Mordecai: An Early American Family
By Emily Bingham
Hill and Wang, 346 pages, $26.
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History isn’t what it used to be. What was once the exclusive stomping ground of kings, emperors, presidents and warriors has been opened to the public, so to speak. Nowadays, history books are written on just about anything or anyone, from high-stakes racehorses to tsarist mistresses.
Often, the results of such endeavors are weak, books that seem to stretch the meaning of “history” too far. But sometimes, writers alight on a group of truly compelling characters — people whose stories are both their own as well as those of the society at large.
Such is the case with “Mordecai: An Early American Family,” by Emily Bingham, who describes herself as an independent scholar living in Louisville, Ky. “Mordecai” concerns three generations of Jews who lived in Warrenton, N.C., a small county seat in the middle of North Carolina’s plantation country — and other points south — throughout the 19th century. The book’s success in offering an intimate view of both the family and early American history — it traverses the period from the Revolutionary War to the Civil War — is due primarily to Bingham’s choice of subjects.
They were not famous people, although an early Mordecai home stands today as a historic site in Raleigh, North Carolina. Nor, for many years, were most of them particularly well-to-do. Indeed, the Mordecais who populate this book harbored considerable anxieties about whether they as a group or individuals would ever be truly wealthy or wonderful or, as it happened, even Jewish.
For those of us burdened with the prejudice that Jews can’t — for various cultural, social and meteorological reasons — live outside of the northeastern United States, this book offers a needed lesson in American Jewish history. But it also charts a world that may be terra incognita to even historically astute readers.
The Mordecais were among only 2,000 to 3,000 Jews who lived in all of colonial America. The family — led by the soon-to-be patriarch Jacob and his wife, Judy — moved south from Philadelphia in 1787, first to Virginia and eventually landing in Warrenton. Along the way, the family went into the business of running what would become a well-known school for girls. The Mordecais also spawned the odd doctor and lawyer, and slowly excused themselves from the rituals and obligations of their Jewish heritage — much to the disapproval of Jacob.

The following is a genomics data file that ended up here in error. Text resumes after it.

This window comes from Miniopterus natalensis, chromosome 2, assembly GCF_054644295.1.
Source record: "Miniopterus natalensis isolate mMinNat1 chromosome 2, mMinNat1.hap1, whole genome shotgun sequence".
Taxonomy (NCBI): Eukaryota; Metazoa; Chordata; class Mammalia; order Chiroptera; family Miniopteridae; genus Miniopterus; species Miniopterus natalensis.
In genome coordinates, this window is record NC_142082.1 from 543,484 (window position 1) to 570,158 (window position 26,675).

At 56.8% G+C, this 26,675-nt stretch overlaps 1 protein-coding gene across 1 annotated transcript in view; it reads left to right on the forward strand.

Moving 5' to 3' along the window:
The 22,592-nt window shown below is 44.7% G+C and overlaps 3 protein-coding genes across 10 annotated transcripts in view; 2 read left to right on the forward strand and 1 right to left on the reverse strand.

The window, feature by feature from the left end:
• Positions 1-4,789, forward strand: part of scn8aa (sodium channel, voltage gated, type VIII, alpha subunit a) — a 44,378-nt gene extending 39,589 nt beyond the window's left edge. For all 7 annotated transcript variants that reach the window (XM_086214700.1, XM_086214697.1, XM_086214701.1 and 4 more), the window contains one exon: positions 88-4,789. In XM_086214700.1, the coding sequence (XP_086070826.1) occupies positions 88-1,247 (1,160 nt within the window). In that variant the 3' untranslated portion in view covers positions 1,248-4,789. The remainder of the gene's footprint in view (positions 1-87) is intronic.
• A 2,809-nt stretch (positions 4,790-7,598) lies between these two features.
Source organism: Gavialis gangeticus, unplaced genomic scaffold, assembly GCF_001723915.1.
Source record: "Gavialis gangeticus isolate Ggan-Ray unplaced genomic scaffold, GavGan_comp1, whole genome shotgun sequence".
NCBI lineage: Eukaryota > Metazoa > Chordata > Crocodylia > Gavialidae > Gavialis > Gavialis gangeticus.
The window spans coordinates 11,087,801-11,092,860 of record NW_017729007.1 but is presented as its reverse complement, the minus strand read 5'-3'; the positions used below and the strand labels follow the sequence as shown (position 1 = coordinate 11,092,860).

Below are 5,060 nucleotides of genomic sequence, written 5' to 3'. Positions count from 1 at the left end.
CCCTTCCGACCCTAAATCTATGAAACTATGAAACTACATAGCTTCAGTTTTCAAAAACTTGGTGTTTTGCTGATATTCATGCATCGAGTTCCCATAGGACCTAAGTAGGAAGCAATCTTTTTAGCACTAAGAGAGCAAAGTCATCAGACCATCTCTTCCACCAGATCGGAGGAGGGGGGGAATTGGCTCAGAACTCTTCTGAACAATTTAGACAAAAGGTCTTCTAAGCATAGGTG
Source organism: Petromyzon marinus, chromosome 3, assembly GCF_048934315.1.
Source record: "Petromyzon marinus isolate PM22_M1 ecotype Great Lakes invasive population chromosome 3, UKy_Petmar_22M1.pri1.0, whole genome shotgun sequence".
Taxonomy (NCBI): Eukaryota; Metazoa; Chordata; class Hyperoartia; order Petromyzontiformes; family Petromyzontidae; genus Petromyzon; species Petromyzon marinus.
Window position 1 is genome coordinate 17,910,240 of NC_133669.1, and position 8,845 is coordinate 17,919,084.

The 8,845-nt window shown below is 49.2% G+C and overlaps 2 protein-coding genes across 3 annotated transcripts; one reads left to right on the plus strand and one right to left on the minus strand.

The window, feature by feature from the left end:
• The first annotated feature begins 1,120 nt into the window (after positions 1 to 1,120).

In some ways, “Mordecai” is a standard American saga, in which Old World tradition puts up its dukes against the promise of an accent- and anxiety-free future. But what gives the book its particular flavor is that many of the Mordecais are, as they say, real characters.
Alfred Mordecai, for instance, was accepted into West Point, graduated first in his class and shinnied up the chain of command — only to refuse to fight for either side in the Civil War. Marx Edgeworth Lazarus obtained brief notoriety for his writings on free love, provoking the ire of family members as well as Henry James Sr., who called Marx’s book “a needless affront to public decorum.” And then there was Rachel Mordecai Lazarus, a master teacher and the family wit who eventually gave everyone the surprise of their life: “One day, Rachel cornered Alfred and Eliza as the three were riding in a carriage and questioned them about their ‘want of religion.’ She had, she said, found new life through Jesus’ mercy, and she urged them to seek it, too.”
While Bingham is obviously a thorough researcher — the book features 59 pages of notes — she might have attended more closely to her language, particularly her use of cliché. Of course, the problem may be one of narrative expectations. Though “Mordecai” makes some novelistic rumbles and often reads like a family memoir, the book is ultimately a work of historical interpretation. Though Bingham eventually relaxes her tone, one cannot help but wonder what an alert novelist might have made of these people. Indeed, there are times when this reader wished Bingham would stop writing history, forget the footnotes and let the story issue directly from the consciousness of the Mordecais themselves.
In the end, though, Bingham’s book is valuable in that it insists we stop to consider the size of our own lives. We are, 99% of us, engaged in Mordecai-scale activities. Our familial and business and romantic adventures may feel extremely important to us, but they probably won’t be to future generations. We are as temporary, as ordinary, as the Mordecais. Nonetheless, “Mordecai” suggests that some latter-day Bingham could take an interest in our lives and reconstruct the salient facts for some future audience. Then we too will make history — at least until that book goes out of print.
Ken Gordon is a freelance writer in Boston. He writes a regular column for Child Magazine.